These higher standards prepare students to be college- and career-ready by demanding students be able to read and understand complex text. They have to understand problems and use skills to innovate solutions.

The Common Core is a nonpartisan, grassroots effort by a wide collection of state educators, state superintendents and governors. We see this as an attempt to strengthen public education, the foundation of our democracy, economy and security.

Thu
17
Oct

A few tidbits about Spam for you to chew on

About 10 years ago, I wrote a column about Internet spam, the nasty, annoying junk that clutters up our email in-boxes. The term comes from a Monty Python television show in which one particular episode made so many references to the canned meat product that the rest of the show was overshadowed by the Spam motif. So, no matter how good our spam filters are, we spend time reading through them, deleting them, or trying to unsubscribe to them. I hate email spam.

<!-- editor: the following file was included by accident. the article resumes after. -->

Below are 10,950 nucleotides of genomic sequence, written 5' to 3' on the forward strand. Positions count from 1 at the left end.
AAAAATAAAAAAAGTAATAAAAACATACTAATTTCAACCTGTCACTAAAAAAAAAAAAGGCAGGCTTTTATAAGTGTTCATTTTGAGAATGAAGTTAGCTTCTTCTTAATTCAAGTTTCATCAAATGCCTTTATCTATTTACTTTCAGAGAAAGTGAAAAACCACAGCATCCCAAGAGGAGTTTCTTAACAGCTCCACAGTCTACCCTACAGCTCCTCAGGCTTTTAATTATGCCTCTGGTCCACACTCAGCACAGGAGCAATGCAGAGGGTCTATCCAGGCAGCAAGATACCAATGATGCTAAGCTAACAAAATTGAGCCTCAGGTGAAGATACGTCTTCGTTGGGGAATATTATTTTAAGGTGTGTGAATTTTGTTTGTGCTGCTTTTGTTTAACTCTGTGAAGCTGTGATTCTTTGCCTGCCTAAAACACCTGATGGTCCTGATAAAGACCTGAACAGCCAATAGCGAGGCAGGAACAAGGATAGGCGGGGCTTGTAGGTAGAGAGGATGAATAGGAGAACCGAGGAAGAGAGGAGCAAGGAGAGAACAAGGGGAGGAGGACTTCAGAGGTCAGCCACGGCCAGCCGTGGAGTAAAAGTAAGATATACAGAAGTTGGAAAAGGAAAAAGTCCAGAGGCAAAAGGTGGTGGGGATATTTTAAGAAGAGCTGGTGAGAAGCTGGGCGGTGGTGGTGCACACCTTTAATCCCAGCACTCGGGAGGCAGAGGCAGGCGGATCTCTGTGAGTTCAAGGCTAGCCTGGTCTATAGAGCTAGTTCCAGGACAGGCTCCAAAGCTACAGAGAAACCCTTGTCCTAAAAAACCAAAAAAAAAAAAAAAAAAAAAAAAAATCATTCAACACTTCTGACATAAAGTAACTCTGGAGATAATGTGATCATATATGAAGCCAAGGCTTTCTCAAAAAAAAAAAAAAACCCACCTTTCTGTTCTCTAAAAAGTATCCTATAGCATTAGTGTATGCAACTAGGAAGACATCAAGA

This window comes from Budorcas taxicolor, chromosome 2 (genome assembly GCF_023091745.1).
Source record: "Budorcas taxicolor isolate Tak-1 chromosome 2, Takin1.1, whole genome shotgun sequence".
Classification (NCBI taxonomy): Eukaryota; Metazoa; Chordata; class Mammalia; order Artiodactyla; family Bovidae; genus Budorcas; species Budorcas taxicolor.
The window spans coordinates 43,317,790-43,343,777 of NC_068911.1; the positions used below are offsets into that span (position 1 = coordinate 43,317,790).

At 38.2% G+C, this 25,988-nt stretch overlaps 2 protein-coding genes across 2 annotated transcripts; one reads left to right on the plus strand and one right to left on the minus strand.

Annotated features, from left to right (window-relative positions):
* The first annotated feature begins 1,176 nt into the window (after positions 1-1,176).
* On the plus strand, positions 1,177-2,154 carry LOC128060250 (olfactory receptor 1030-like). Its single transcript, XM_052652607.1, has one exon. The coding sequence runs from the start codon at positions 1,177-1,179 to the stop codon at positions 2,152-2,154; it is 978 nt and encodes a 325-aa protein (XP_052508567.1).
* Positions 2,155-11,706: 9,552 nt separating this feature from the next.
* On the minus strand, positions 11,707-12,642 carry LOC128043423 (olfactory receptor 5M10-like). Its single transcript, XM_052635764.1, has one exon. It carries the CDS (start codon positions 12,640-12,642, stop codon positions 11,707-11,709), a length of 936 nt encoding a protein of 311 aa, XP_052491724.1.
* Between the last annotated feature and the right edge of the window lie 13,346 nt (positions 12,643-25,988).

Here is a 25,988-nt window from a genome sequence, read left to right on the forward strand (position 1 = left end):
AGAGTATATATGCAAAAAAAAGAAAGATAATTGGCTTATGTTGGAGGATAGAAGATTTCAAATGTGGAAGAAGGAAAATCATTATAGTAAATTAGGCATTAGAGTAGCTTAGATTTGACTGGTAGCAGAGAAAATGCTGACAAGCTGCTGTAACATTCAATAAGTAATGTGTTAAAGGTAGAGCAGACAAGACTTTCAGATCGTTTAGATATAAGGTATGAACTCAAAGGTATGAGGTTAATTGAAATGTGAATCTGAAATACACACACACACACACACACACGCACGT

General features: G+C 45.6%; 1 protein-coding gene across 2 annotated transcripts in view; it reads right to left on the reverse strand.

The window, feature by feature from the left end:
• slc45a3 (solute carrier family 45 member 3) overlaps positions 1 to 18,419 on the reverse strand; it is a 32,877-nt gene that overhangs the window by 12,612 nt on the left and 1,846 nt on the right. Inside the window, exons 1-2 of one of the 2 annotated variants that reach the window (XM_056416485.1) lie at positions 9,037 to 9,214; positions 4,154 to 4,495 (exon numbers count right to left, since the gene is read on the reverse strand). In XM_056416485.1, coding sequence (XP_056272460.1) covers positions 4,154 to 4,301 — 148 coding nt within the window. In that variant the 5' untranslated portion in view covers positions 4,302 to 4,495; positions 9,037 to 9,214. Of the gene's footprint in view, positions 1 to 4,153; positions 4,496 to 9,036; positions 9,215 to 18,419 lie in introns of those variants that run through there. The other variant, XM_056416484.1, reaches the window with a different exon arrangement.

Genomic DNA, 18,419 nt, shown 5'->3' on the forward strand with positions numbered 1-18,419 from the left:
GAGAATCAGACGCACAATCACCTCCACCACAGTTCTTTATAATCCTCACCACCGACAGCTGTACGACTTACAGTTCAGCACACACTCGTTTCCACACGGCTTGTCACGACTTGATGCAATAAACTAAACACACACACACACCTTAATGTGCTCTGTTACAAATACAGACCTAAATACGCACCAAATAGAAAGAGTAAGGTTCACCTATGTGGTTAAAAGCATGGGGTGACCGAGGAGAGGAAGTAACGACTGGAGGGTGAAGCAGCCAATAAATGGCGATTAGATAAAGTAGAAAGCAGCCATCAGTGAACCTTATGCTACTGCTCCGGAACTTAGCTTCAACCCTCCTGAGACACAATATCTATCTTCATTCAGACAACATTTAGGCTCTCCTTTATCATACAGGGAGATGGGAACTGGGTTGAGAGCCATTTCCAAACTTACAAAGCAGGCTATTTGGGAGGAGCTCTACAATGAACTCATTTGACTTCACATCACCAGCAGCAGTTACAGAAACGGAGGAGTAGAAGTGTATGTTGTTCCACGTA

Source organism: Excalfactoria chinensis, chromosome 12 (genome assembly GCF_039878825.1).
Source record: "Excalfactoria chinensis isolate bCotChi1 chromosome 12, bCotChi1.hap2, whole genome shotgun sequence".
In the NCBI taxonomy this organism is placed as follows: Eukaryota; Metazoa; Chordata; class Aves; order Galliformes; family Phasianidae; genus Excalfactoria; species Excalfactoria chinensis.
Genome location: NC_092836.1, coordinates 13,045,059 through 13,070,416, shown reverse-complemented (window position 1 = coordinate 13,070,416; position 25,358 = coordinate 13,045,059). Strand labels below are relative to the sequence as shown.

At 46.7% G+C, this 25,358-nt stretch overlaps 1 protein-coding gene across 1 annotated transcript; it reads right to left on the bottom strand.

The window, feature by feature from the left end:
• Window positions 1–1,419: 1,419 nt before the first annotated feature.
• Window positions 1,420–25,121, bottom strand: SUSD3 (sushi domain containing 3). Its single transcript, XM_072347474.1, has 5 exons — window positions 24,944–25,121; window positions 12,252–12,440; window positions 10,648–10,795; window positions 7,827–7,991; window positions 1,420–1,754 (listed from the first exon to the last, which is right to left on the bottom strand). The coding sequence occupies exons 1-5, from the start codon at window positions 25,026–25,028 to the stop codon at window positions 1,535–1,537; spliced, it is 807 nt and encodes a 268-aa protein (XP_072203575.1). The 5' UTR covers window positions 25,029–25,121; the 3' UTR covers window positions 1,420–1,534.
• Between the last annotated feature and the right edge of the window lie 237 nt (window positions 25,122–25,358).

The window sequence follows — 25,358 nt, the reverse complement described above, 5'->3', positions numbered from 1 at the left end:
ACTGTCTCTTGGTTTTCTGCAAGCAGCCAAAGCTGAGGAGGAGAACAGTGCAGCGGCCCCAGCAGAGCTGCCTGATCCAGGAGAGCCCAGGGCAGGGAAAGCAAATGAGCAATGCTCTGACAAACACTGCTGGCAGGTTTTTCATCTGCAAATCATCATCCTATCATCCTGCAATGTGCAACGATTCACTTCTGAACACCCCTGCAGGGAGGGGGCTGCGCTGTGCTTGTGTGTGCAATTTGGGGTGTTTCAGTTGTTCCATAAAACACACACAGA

But I saw an item on The Writers Almanac on July 5 that said, in part: “It was on this day in 1937 that Spam came onto the market. The canned meat product from Hormel Foods Corporation was given its name by a contest winner; the prize for his ingenuity was $100.”

So Spam is a year-and-a-half older than I am, and we ate a lot of it when I was a kid. Mom used to fry it in the same pan with fried eggs and served it with big chunks of homemade bread for breakfast!